Feds could see extended pay freeze in new proposals

Federal employees could soon see the current pay freeze extended by up to three years beyond its original planned termination, if the so-called "supercommittee"decides to implement some senators’ proposals on how to reduce the federal deficit.

Sens. Joseph Lieberman (I-Conn.) and Susan Collins (R-Maine), chairman and ranking member of the Homeland Security and Governmental Affairs Committee, on Oct. 14 presented the Joint Select Committee on Deficit Reduction with a proposal they said was necessary to save the nation from “fiscal disaster.”


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In their plan, the senators suggested extending the current federal pay freeze for fiscal years 2011 and 2012 for an additional year, which they said could save $32 billion “without significant disruption to agency mission and activities." Federal employees, as well as members of Congress, “must sacrifice as part of an urgent need to curtail the cost of the federal government and reduce the national debt,” the lawmakers wrote in their letter.

The senators gained support from Rep. Darrell Issa (R-Calif.), House Oversight Committee chairman, whose separate proposal on Oct. 14 laid out ideas for how the government could save $375 million over a 10-year period. Issa’s recommendations include extending the pay freeze through fiscal 2015 and reducing the federal workforce by one-tenth through attrition.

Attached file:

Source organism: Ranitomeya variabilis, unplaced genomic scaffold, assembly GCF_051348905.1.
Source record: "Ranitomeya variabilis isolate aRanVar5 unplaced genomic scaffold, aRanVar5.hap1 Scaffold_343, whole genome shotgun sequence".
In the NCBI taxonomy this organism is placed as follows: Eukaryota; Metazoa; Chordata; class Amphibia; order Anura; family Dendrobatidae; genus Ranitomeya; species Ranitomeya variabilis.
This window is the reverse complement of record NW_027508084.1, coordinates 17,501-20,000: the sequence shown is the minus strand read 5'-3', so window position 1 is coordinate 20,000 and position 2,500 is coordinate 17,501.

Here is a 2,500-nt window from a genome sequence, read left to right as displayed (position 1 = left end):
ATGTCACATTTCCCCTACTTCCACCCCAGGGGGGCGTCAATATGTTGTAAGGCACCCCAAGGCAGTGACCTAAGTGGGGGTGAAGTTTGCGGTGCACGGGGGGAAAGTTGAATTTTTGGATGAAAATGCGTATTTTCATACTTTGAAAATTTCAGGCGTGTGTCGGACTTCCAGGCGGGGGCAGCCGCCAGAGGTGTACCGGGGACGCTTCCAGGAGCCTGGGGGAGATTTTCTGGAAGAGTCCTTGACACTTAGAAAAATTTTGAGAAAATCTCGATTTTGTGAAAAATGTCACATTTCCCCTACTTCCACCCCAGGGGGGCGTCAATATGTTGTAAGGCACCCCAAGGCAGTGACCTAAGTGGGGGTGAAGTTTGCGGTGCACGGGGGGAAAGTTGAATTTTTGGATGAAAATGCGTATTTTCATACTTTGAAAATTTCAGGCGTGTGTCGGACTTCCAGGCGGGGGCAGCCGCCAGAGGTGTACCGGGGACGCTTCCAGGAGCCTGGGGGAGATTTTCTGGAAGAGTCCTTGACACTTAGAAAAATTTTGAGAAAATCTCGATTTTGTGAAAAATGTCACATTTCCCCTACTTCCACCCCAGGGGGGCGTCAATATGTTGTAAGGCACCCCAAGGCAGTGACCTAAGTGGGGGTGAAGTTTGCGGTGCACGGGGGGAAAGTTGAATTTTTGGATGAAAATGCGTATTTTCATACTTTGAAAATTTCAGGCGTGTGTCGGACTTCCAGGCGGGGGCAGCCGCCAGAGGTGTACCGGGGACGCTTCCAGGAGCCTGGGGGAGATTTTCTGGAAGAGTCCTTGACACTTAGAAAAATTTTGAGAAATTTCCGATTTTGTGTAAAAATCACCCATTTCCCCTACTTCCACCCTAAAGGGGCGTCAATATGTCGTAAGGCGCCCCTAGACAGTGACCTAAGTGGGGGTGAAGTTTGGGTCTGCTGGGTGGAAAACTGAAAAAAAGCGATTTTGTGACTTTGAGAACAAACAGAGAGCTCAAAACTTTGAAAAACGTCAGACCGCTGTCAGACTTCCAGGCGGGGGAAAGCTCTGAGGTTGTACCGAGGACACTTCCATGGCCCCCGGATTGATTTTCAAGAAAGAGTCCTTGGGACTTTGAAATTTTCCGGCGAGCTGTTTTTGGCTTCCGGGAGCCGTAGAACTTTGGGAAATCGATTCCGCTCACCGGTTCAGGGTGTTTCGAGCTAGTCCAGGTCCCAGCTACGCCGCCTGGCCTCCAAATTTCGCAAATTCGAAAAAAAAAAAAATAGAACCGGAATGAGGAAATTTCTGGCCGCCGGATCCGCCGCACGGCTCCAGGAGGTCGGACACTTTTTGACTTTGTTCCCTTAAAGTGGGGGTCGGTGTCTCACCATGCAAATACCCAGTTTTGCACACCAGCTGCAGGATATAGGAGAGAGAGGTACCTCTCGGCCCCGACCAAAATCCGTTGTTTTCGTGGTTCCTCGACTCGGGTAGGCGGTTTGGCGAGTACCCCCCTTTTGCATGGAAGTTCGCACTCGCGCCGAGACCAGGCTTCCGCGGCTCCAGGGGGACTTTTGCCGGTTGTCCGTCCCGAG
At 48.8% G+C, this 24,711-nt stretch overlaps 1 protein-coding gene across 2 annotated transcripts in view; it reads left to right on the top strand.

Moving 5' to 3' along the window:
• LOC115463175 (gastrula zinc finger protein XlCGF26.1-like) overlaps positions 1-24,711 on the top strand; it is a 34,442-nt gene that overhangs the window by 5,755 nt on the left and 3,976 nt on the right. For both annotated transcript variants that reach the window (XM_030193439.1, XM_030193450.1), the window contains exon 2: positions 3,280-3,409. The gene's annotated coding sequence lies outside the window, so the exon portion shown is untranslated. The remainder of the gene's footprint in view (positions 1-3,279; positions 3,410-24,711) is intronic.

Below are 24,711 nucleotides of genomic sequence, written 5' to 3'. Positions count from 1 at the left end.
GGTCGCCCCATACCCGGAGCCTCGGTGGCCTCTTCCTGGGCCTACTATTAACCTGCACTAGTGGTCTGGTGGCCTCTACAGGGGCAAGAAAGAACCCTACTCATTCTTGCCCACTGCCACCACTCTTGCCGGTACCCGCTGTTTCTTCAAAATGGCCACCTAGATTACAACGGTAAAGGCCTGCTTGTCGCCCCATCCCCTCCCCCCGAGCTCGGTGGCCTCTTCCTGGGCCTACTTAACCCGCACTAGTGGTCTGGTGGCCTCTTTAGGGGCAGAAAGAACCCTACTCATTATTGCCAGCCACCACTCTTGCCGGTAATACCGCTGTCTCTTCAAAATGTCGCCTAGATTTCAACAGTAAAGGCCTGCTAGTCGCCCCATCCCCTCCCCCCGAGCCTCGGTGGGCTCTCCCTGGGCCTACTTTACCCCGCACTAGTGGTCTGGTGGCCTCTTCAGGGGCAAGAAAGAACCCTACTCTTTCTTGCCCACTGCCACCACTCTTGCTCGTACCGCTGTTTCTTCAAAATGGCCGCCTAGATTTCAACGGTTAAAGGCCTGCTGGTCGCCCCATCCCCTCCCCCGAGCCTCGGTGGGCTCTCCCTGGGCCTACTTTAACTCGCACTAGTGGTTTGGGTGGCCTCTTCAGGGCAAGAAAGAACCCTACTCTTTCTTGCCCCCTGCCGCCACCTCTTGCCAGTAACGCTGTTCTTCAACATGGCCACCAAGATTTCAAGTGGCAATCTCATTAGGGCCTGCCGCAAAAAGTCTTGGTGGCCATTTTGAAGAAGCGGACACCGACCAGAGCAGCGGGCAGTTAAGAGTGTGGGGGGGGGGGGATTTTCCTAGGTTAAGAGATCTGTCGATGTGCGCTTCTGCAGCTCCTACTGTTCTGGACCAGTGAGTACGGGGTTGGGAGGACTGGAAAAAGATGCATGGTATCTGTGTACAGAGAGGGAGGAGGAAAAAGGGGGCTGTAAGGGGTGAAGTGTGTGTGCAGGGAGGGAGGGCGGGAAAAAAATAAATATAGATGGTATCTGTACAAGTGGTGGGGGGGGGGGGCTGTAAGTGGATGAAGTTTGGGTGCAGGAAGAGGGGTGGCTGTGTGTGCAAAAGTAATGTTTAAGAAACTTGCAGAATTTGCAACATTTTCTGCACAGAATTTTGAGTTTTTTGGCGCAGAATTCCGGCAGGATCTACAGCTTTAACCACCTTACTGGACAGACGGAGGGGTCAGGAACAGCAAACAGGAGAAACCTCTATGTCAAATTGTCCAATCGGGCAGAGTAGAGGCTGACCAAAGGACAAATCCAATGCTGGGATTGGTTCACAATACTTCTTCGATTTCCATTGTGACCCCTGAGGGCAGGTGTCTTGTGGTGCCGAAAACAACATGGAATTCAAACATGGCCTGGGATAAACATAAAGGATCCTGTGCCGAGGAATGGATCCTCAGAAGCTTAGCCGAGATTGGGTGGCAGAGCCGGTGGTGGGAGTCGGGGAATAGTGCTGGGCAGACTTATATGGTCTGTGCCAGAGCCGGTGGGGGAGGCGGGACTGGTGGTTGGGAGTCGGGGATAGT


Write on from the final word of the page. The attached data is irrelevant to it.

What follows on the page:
But some experts say the proposed extension would do more harm than good, especially when the federal workforce has already gone through sacrifices.  

“Federal employees by and large took the two-year pay freeze very well; they understood that they had to sacrifice along with everybody else,” said John Palguta, vice president at the Partnership for Public Service. “But three years would be a hardship for many, and five years just really exacerbates everything.”

One alternative to the extended pay freeze from a management perspective would be to give federal agencies budget targets and let them figure out how to best find meet them, as seen during the Clinton administration when some agencies decided to close some regional offices or merge with other offices to achieve cost savings, Palguta noted.

“That’s a good management way, but for someone to say, ‘we’re going to freeze pay and we’re going to tell you the other ways that you’re going to save money’ is less satisfying,” Palguta said. “It was fine for the president to suggest as the chief executive of the government that he wanted to save money through the pay freeze. Once you start going for an extended pay freeze, then you have to start weighing the costs of that – the ability for agencies to recruit and retain.” 

About the Author

Camille Tuutti is a former FCW staff writer who covered federal oversight and the workforce.

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